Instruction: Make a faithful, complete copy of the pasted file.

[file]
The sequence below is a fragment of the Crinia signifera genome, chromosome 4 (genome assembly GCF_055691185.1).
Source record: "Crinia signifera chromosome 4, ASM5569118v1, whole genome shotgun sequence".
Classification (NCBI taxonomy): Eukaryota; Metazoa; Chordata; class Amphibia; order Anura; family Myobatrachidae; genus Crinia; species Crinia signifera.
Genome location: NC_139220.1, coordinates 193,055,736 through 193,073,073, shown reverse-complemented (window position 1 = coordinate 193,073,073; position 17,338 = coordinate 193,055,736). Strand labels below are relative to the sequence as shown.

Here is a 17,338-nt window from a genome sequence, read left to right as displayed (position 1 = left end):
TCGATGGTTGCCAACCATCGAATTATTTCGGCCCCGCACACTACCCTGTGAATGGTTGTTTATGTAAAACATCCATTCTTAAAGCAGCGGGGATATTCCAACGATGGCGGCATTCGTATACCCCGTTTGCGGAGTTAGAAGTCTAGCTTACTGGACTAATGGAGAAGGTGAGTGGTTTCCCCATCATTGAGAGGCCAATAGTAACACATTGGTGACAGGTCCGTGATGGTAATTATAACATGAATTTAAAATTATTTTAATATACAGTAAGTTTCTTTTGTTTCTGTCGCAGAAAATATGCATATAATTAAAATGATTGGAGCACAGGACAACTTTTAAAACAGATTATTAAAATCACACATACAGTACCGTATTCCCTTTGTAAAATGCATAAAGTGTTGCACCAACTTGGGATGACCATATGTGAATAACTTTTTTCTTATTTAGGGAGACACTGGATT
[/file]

The sequence below is a fragment of the Crinia signifera genome, chromosome 4 (genome assembly GCF_055691185.1).
Source record: "Crinia signifera chromosome 4, ASM5569118v1, whole genome shotgun sequence".
Classification (NCBI taxonomy): Eukaryota; Metazoa; Chordata; class Amphibia; order Anura; family Myobatrachidae; genus Crinia; species Crinia signifera.
Genome location: NC_139220.1, coordinates 193,055,736 through 193,073,073, shown reverse-complemented (window position 1 = coordinate 193,073,073; position 17,338 = coordinate 193,055,736). Strand labels below are relative to the sequence as shown.

Here is a 17,338-nt window from a genome sequence, read left to right as displayed (position 1 = left end):
TCGATGGTTGCCAACCATCGAATTATTTCGGCCCCGCACACTACCCTGTGAATGGTTGTTTATGTAAAACATCCATTCTTAAAGCAGCGGGGATATTCCAACGATGGCGGCATTCGTATACCCCGTTTGCGGAGTTAGAAGTCTAGCTTACTGGACTAATGGAGAAGGTGAGTGGTTTCCCCATCATTGAGAGGCCAATAGTAACACATTGGTGACAGGTCCGTGATGGTAATTATAACATGAATTTAAAATTATTTTAATATACAGTAAGTTTCTTTTGTTTCTGTCGCAGAAAATATGCATATAATTAAAATGATTGGAGCACAGGACAACTTTTAAAACAGATTATTAAAATCACACATACAGTACCGTATTCCCTTTGTAAAATGCATAAAGTGTTGCACCAACTTGGGATGACCATATGTGAATAACTTTTTTCTTATTTAGGGAGACACTGGATT